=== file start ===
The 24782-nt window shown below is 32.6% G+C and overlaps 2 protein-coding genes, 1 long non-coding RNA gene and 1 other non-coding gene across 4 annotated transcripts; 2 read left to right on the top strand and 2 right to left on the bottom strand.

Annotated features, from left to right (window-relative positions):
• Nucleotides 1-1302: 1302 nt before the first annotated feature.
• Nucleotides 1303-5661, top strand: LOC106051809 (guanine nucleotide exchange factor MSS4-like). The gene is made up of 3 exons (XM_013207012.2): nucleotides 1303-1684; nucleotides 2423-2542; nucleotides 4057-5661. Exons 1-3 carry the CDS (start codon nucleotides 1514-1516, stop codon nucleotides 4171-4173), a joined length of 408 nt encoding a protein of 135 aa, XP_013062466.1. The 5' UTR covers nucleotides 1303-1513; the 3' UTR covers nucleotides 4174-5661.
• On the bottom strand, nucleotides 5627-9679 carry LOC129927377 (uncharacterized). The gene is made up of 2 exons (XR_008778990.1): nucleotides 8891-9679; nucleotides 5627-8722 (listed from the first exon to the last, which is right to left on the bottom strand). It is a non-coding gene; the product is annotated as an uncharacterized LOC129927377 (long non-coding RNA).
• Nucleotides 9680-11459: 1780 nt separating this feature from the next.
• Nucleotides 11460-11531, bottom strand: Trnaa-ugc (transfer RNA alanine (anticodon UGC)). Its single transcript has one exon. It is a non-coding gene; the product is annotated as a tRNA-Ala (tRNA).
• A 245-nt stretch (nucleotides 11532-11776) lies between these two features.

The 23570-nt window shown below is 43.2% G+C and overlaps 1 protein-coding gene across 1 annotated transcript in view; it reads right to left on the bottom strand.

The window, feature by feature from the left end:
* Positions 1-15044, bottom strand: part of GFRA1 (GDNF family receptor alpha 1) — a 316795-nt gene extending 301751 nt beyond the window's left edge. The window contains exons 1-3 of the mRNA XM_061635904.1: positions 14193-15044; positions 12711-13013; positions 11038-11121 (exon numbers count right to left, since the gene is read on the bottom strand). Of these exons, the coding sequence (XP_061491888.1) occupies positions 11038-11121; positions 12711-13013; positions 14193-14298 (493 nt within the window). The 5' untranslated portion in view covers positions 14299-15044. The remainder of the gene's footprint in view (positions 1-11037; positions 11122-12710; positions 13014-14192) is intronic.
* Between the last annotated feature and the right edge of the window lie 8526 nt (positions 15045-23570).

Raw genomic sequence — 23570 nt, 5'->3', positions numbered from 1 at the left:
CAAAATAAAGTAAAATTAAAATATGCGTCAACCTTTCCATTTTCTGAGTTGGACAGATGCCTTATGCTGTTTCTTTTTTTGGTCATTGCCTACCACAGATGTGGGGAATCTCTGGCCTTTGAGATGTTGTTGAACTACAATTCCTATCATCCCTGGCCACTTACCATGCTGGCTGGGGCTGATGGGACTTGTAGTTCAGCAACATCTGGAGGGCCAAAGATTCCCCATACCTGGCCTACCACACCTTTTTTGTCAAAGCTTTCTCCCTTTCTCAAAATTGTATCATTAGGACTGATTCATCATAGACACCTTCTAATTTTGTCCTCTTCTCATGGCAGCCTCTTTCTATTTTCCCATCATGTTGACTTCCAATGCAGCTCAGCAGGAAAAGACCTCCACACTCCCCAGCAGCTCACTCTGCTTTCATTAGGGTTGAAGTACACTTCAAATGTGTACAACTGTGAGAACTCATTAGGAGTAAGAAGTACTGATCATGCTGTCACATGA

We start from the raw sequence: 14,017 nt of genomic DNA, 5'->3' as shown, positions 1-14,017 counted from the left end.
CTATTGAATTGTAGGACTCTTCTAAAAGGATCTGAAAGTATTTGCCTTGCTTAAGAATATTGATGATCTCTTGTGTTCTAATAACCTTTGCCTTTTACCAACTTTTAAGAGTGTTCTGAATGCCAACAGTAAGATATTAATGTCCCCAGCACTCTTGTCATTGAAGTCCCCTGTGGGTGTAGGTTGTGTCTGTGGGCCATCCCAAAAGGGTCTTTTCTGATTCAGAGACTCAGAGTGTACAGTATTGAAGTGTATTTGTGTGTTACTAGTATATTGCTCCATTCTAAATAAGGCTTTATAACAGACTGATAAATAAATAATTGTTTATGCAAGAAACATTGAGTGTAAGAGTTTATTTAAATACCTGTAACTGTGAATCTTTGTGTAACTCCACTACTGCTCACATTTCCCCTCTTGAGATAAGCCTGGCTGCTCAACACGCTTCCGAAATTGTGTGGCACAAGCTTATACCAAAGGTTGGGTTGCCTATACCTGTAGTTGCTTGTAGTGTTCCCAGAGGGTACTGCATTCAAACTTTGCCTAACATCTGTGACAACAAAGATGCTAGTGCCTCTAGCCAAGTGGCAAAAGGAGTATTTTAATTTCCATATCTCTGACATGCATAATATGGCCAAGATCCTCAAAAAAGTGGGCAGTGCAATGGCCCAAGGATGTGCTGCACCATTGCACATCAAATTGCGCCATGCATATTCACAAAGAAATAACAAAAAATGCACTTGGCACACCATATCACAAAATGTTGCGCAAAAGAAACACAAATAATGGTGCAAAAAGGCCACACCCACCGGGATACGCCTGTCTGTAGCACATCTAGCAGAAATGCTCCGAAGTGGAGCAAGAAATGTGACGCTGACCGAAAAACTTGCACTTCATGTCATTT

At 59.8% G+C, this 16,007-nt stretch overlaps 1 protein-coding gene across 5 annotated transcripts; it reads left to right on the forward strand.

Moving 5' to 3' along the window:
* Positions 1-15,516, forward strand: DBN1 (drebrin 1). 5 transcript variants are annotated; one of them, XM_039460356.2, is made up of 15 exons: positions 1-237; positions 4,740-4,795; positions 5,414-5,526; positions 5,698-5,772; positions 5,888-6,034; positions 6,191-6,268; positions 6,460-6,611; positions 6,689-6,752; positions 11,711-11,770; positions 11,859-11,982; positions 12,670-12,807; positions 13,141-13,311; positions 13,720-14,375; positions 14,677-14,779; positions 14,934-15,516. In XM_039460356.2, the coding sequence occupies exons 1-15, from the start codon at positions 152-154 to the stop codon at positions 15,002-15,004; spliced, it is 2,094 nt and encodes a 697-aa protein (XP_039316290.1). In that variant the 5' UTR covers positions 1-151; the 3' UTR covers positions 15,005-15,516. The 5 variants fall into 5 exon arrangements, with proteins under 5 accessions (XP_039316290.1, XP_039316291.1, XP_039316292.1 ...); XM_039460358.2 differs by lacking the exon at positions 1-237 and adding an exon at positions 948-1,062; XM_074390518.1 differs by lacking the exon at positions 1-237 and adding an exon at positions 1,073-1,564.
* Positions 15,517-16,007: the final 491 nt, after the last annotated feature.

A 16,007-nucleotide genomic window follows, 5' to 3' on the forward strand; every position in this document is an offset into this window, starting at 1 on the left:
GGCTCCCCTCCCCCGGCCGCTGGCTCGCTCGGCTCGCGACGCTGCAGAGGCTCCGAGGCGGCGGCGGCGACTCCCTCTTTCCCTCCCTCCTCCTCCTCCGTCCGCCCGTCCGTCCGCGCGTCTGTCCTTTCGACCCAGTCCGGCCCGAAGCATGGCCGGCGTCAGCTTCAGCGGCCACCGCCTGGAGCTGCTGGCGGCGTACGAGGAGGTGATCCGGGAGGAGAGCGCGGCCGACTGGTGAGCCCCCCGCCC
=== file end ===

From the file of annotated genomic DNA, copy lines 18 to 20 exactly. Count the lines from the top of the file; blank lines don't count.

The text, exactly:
Moving 5' to 3' along the window:
* Positions 1-15,516, forward strand: DBN1 (drebrin 1). 5 transcript variants are annotated; one of them, XM_039460356.2, is made up of 15 exons: positions 1-237; positions 4,740-4,795; positions 5,414-5,526; positions 5,698-5,772; positions 5,888-6,034; positions 6,191-6,268; positions 6,460-6,611; positions 6,689-6,752; positions 11,711-11,770; positions 11,859-11,982; positions 12,670-12,807; positions 13,141-13,311; positions 13,720-14,375; positions 14,677-14,779; positions 14,934-15,516. In XM_039460356.2, the coding sequence occupies exons 1-15, from the start codon at positions 152-154 to the stop codon at positions 15,002-15,004; spliced, it is 2,094 nt and encodes a 697-aa protein (XP_039316290.1). In that variant the 5' UTR covers positions 1-151; the 3' UTR covers positions 15,005-15,516. The 5 variants fall into 5 exon arrangements, with proteins under 5 accessions (XP_039316290.1, XP_039316291.1, XP_039316292.1 ...); XM_039460358.2 differs by lacking the exon at positions 1-237 and adding an exon at positions 948-1,062; XM_074390518.1 differs by lacking the exon at positions 1-237 and adding an exon at positions 1,073-1,564.
* Positions 15,517-16,007: the final 491 nt, after the last annotated feature.